[Show abstract] [Hide abstract] ABSTRACT: Objective: Estimates for the contribution of transmission arising from acute HIV infections (AHI) to overall HIV incidence vary significantly. Furthermore, little is known about AHI-attributable transmission among people who inject drugs (PWID), including the extent to which interventions targeting chronic infections (e.g., highly active antiretroviral therapy [HAART] as prevention) are limited by AHI transmission. Thus, we estimated the proportion of transmission events attributable to AHI within the mature HIV epidemic among PWID in New York City (NYC). Design: Modeling study. Methods: We constructed an interactive sexual and injecting transmission network using an agent-based model simulating the HIV epidemic in NYC between 1996-2012. Using stochastic microsimulations, we catalogued transmission from PWID based on the disease stage of index agents to determine the proportion of infections transmitted during AHI (in primary analyses, assumed to last three months). Results: Our calibrated model approximated the epidemiological features of the mature HIV epidemic in NYC between 1996-2012. Annual HIV incidence among PWID dropped from approximately 1.8% in 1996 to 0.7% in 2012. Over the sixteen-year period, AHI accounted for 4.9% (10/90 percentiles: 0.1%-12.3%) of incident HIV cases among PWID. The annualized contribution of AHI increased over this period from 3.6% in 1996 to 5.9% in 2012. Conclusions: Our results suggest that, in mature epidemics such as NYC, between 3-6% of transmission events are attributable to acute HIV infection among people who inject drugs. Current HIV treatment as prevention strategies are unlikely to be substantially affected by AHI-attributable transmission among PWID populations in mature epidemic settings.
    Article · Aug 2016
    • "HIV epidemics are heterogeneous across populations and places [1,2]. In the United States (US) in 2011, estimated rates of newly diagnosed HIV cases among people who inject drugs (PWID) were eleven times as high among black PWID (230/100,000), and six times as high among Latino PWID (121/100,000), as among white PWID (21/100,000) [1]. "
    [Show abstract] [Hide abstract] ABSTRACT: Introduction: We analyzed relationships between place characteristics and being HIV-negative among black, Latino, and white people who inject drugs (PWID) in the US. Methods: Data on PWID (N = 9077) were from the Centers for Disease Control and Prevention's 2009 National HIV Behavioral Surveillance. Administrative data were analyzed to describe the 968 ZIP codes, 51 counties, and 19 metropolitan statistical areas (MSAs) where they lived. Multilevel multivariable models examined relationships between place characteristics and HIV status. Exploratory population attributable risk percents (e-PAR%s) were estimated. Results: Black and Latino PWID were more likely to be HIV-negative if they lived in less economically disadvantaged counties, or in MSAs with less criminal-justice activity (i.e., lower drug-related arrest rates, lower policing/corrections expenditures). Latino PWID were more likely to be HIV-negative in MSAs with more Latino isolation, less black isolation, and less violent crime. E-PAR%s attributed 8-19% of HIV cases among black PWID and 1-15% of cases among Latino PWID to place characteristics. Discussion: Evaluations of structural interventions to improve economic conditions and reduce drug-related criminal justice activity may show evidence that they protect black and Latino PWID from HIV infection.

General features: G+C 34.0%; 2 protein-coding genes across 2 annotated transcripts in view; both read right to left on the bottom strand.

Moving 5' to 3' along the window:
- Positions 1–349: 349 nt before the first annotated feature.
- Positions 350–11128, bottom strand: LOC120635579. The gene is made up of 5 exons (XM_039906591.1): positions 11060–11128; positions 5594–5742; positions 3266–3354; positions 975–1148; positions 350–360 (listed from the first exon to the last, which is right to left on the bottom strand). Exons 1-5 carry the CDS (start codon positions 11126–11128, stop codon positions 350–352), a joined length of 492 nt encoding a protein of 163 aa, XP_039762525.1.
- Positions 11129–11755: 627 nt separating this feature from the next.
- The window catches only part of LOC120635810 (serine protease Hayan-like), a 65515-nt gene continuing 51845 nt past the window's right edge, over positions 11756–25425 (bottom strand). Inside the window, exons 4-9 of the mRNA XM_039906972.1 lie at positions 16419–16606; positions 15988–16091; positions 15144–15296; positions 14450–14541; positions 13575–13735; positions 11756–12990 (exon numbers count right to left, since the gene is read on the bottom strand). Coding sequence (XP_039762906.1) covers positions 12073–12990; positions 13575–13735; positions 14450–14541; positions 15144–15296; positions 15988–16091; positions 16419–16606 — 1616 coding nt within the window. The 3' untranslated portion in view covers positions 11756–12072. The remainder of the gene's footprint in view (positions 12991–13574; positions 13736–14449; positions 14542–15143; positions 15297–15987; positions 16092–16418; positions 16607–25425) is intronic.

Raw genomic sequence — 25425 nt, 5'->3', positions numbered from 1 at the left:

Full-text · Article · Mar 2016
    • "Our findings highlight important factors that may be useful in helping substance use disorder treatment programs increase HIV testing rates, promote awareness of infection status, and prevent HIV infection and transmission . These findings are partly supported by prior studies [2, 14, 24, 26] that identified conditions associated with HIV testing in health care settings. Because client demographics, sociocultural characteristics, and provider conditions play a role in the extent to which clients receive HIV testing and obtain test results, it is critical to build on this preliminary analysis of key factors to develop longitudinal studies to assess risk and likelihood of testing. "
    [Show abstract] [Hide abstract] ABSTRACT: HIV testing and receipt of HIV test results among individuals with substance use disorders is less than optimal. We examined rates and correlates of HIV testing and receipt of test results in one of the largest public addiction health services systems in the United States. The study included 139,516 adult clients in treatment between 2006 and 2011. We used logistic regression models to examine associations between predisposing, enabling, and need factors and two dependent variables, HIV testing rates and receipt of test results. Associations were considered statistically significance at p < .01. We found that 64 % of clients reported being tested for HIV, of whom 85 % reported receiving their test results. Likelihood of being tested was positively associated with being female, a minority, homeless, employed, having prior treatment episodes, comorbidities, injection drug use, or a history of mental illness. It was negatively associated with alcohol or marijuana as primary drug. Receipt of test results was more likely among clients on medication (methadone or buprenorphine) or whose method of drug use was smoking, inhalation, or injecting; it was less likely among older clients and those with more outpatient psychiatric visits. Findings from this study may inform strategies and targeting of population groups to improve HIV testing practices and ultimately increase awareness of infection status among clients of addiction health services.
    Full-text · Article · Aug 2015